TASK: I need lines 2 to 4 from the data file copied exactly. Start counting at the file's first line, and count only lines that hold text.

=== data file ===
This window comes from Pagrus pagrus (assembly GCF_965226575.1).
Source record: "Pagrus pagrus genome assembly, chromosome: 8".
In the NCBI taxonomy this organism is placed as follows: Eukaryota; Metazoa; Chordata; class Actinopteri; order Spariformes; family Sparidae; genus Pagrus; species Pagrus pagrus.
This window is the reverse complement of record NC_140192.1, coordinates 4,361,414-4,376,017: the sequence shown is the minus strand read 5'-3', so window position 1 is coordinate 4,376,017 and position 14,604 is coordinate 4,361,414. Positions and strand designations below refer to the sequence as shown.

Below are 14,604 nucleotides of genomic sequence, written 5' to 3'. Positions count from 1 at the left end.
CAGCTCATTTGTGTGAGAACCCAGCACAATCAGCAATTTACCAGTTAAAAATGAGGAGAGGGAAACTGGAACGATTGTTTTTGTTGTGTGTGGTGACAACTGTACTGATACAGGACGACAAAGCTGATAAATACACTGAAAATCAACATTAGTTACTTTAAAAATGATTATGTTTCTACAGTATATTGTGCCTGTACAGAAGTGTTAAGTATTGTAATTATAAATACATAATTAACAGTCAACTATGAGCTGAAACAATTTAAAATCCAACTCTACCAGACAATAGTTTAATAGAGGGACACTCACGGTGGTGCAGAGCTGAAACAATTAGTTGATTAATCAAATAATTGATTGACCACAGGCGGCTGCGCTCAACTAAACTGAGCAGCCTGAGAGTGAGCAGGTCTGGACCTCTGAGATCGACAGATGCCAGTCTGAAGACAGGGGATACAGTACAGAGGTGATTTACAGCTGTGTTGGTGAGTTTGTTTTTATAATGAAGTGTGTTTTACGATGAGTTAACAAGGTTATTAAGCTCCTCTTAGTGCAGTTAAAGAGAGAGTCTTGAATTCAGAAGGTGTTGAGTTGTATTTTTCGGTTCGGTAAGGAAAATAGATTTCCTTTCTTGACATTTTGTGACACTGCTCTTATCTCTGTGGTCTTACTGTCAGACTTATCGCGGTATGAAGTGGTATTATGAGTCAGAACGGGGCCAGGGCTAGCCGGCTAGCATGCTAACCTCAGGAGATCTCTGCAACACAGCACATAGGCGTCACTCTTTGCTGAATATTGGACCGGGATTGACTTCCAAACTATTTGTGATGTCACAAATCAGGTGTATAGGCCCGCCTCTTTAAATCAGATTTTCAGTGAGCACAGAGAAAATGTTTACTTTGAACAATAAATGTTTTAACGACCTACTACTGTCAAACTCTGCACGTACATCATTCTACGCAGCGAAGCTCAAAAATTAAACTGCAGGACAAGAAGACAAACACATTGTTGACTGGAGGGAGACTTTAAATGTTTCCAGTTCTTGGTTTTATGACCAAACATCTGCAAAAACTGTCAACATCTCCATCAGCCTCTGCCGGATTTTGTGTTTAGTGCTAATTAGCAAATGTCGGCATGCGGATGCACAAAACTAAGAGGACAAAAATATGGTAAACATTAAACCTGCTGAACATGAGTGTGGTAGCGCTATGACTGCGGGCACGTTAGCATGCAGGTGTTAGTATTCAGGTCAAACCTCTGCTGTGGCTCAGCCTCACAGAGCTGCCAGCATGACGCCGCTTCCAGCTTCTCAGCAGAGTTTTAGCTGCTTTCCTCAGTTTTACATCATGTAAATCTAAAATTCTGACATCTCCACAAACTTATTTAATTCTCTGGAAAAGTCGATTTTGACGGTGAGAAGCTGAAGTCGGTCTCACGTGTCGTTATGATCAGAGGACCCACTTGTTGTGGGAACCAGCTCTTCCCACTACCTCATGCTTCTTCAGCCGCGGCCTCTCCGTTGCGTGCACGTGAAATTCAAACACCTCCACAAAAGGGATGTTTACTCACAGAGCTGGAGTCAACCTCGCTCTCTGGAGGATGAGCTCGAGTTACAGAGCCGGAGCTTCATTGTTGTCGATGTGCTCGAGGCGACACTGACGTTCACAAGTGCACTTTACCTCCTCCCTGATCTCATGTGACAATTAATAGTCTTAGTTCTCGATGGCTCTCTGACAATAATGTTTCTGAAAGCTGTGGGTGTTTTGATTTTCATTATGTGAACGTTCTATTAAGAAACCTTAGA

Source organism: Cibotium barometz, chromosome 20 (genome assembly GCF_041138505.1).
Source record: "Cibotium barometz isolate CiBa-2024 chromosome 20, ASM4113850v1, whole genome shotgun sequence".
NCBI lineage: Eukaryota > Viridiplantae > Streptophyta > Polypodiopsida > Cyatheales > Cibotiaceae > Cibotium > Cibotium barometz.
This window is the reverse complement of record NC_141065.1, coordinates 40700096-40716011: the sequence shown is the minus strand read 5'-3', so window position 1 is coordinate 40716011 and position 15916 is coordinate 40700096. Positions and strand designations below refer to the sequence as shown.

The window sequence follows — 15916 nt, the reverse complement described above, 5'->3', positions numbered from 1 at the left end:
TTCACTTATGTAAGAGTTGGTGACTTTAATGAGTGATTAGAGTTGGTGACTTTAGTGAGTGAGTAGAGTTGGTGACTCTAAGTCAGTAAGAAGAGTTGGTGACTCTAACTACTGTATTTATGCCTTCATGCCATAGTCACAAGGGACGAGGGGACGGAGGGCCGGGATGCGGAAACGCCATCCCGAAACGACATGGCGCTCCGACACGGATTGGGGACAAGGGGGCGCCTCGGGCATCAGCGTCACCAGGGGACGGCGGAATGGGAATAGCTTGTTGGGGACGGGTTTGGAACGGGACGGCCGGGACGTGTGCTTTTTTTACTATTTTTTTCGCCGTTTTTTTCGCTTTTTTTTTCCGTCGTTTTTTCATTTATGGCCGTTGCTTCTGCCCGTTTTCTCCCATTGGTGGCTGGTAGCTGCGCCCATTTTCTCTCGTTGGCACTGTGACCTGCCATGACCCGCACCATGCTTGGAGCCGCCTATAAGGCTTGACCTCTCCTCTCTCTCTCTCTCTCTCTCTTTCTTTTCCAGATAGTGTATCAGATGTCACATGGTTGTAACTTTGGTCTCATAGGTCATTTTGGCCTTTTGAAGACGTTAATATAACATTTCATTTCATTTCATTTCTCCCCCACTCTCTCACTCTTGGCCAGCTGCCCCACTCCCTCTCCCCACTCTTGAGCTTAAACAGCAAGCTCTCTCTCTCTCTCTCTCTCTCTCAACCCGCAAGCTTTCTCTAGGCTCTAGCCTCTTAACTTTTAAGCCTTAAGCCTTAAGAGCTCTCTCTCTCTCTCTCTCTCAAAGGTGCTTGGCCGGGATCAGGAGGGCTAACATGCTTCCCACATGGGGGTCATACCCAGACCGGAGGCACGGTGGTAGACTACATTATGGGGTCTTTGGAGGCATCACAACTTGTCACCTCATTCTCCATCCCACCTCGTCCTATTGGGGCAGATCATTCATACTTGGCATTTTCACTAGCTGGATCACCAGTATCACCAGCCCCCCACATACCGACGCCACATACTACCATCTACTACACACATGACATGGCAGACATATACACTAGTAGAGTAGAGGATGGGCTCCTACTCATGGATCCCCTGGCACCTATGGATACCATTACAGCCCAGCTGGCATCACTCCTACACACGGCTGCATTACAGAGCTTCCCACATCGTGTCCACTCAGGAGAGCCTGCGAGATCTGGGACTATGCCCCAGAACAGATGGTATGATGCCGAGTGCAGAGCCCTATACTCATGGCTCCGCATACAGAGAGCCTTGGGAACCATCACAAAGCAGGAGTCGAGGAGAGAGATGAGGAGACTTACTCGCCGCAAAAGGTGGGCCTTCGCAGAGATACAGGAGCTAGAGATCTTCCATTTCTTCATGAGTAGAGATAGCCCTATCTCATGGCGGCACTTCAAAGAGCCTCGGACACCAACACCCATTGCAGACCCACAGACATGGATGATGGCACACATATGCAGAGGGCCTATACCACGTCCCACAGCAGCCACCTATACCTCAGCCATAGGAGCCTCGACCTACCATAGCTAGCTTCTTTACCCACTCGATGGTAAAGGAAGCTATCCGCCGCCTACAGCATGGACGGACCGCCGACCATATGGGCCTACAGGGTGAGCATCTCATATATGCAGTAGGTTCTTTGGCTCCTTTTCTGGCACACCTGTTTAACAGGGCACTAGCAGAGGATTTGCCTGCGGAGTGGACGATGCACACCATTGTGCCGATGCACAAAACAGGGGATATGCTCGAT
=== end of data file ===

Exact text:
Source record: "Pagrus pagrus genome assembly, chromosome: 8".
In the NCBI taxonomy this organism is placed as follows: Eukaryota; Metazoa; Chordata; class Actinopteri; order Spariformes; family Sparidae; genus Pagrus; species Pagrus pagrus.
This window is the reverse complement of record NC_140192.1, coordinates 4,361,414-4,376,017: the sequence shown is the minus strand read 5'-3', so window position 1 is coordinate 4,376,017 and position 14,604 is coordinate 4,361,414. Positions and strand designations below refer to the sequence as shown.